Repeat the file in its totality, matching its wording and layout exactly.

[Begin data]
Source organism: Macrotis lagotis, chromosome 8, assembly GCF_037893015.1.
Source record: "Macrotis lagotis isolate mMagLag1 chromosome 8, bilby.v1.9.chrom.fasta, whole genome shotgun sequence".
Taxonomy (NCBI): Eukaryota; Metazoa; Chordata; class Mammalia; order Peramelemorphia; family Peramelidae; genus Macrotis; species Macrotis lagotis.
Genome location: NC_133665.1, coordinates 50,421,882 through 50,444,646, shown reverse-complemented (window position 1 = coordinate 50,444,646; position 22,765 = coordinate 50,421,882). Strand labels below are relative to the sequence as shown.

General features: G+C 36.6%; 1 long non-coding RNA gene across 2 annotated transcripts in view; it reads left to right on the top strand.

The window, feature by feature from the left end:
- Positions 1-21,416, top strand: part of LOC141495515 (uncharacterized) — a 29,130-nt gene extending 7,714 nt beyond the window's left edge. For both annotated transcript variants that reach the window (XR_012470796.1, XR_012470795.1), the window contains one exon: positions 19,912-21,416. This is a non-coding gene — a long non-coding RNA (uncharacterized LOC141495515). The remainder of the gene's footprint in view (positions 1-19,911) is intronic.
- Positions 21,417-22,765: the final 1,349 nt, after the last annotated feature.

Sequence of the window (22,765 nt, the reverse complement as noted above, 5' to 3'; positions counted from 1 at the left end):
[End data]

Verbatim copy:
Source organism: Macrotis lagotis, chromosome 8, assembly GCF_037893015.1.
Source record: "Macrotis lagotis isolate mMagLag1 chromosome 8, bilby.v1.9.chrom.fasta, whole genome shotgun sequence".
Taxonomy (NCBI): Eukaryota; Metazoa; Chordata; class Mammalia; order Peramelemorphia; family Peramelidae; genus Macrotis; species Macrotis lagotis.
Genome location: NC_133665.1, coordinates 50,421,882 through 50,444,646, shown reverse-complemented (window position 1 = coordinate 50,444,646; position 22,765 = coordinate 50,421,882). Strand labels below are relative to the sequence as shown.

General features: G+C 36.6%; 1 long non-coding RNA gene across 2 annotated transcripts in view; it reads left to right on the top strand.

The window, feature by feature from the left end:
- Positions 1-21,416, top strand: part of LOC141495515 (uncharacterized) — a 29,130-nt gene extending 7,714 nt beyond the window's left edge. For both annotated transcript variants that reach the window (XR_012470796.1, XR_012470795.1), the window contains one exon: positions 19,912-21,416. This is a non-coding gene — a long non-coding RNA (uncharacterized LOC141495515). The remainder of the gene's footprint in view (positions 1-19,911) is intronic.
- Positions 21,417-22,765: the final 1,349 nt, after the last annotated feature.

Sequence of the window (22,765 nt, the reverse complement as noted above, 5' to 3'; positions counted from 1 at the left end):